Bending over the train, this young budding engineer kept trying to get the cars back on the tracks, but he couldn’t get the wheels to seat properly.  Finally, his father realized what was happening.  “You know, you can’t do that standing up above it,” he said.  “You have to get down beside it.”  The father then laid down beside the tracks with his son, and proceeded to show him how to seat the train back on the tracks.

This is a way we can think about the incarnation, the coming of God to us as a child.  The human race has been derailed by sin.  We need to be put back on the right track in life. But it can’t be done from above – God has to come down beside us in order to put us back on track.  And that’s what God does in Jesus Christ.

It all seems so harmless: God loving the world and coming into it to save it.  It seems like we should just rejoice and receive Christ with open arms, and be like the shepherds or wise men.  Yet, even there with the wise men, we learn of the opposition from Herod.[4]  Here in John’s gospel, we see this opposition manifest itself as darkness.  We know, looking back on the story from our perspective that the opposition will eventually lead to the crucifixion of the Messiah.

The world that we live in is in rebellion.  Our world doesn’t want to hear the message, which is why it was so easy to crucify Christ.  This hasn’t changed in the centuries and millenniums since Jesus’ resurrection and ascension into heaven.  For some reason, we find the light of Christ painful.  For some strange reason we prefer darkness.  Sin has such a shaming effect on us that we avoid light, lest we be shown for who we really are.  We prefer to live with lies rather than in the truth. We forget we can only find true freedom in the light, allowing God through Jesus Christ to point out our shortcomings, so that we might confess and repent.  We should rejoice that God hasn’t given up on us.  We should be thankful our God continues to reach out into a world that rebels against its Creator.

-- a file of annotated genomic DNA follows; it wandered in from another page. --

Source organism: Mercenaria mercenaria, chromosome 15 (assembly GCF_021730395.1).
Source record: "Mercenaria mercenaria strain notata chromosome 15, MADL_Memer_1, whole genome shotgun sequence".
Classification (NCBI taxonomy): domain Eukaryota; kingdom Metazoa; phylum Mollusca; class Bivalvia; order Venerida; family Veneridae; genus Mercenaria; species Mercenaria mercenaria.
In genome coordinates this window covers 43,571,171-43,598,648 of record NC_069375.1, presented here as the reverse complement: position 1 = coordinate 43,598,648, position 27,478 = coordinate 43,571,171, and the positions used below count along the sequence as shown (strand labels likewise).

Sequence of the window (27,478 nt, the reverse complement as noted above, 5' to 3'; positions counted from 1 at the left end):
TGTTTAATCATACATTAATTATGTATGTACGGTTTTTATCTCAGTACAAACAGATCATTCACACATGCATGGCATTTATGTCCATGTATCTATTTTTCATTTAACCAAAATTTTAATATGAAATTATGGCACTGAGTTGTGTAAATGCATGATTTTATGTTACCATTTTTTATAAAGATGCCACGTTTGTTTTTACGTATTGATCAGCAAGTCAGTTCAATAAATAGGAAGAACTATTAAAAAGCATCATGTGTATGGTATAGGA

Ponder this morning what difference it make that God entered human history?  (This could make a good topic of conversation while enjoying coffee and fellowship afterwards.  Certainly, those of you who are Michigan State fans would prefer to discuss this than the Cotton Bowl!)

God’s coming gives meaning to life.  Without God, life itself would have no meaning and philosophically, we’d all be nihilists.[5]  But there is something inside of us, that which Calvin called Natural Endowment, which informs us there is something greater.  There is something beyond ourselves that demands our worship and reverence.  We have this desire to reach out and grasp it, which gets us into trouble because we can’t be God.  We tried, that’s the meaning behind the story of eating the forbidden fruit.[6]  We wanted to be like God, and as a result found ourselves even further away from the divine.  But all is not lost.  Even though we can’t fully grasp the glory and majesty of God, our Creator makes it easy for us by coming to us in a way we’ll understand.

What difference does it make?  If you believe, it makes all the difference in the world.  We have a God who cares and loves us.  And, as we come into God’s light, we too are called to care and love the world.  Life is not meaningless, for we are loved and we are to love.  Life is not hopeless for we have a God whose majesty engulfs the world, yet who understands the trials and tribulations we face daily because he’s been here.

As this Christmas season comes to a close, remember that life doesn’t have to be meaningless.  We can know God and of his love, and through God know that we are valued and loved and therefore should value and show love to others.  God has made himself known to us!  This week, though your kindness and gentleness, spread God’s love to those around you.  Reflect the face of Jesus to the world, it’ll make a difference in someone’s life.  Amen.

 

©2016

[1] Dietrich Bonhoeffer, Prayers from Prison (Minneapolis: Fortress, 1978), 26.

[2] Matthew 25:40.

[3] See John Calvin, The Institutes of the Christian Religion, 1.III.1 and 1.IV.1-4.

[4] Matthew 2:1-18.

[5] A philosophical belief that traditional values and beliefs are unfounded and that existence is senseless and useless.  It denies objective truth.  Webster’s Ninth New Collegiate Dictionary.

[6] Genesis 3.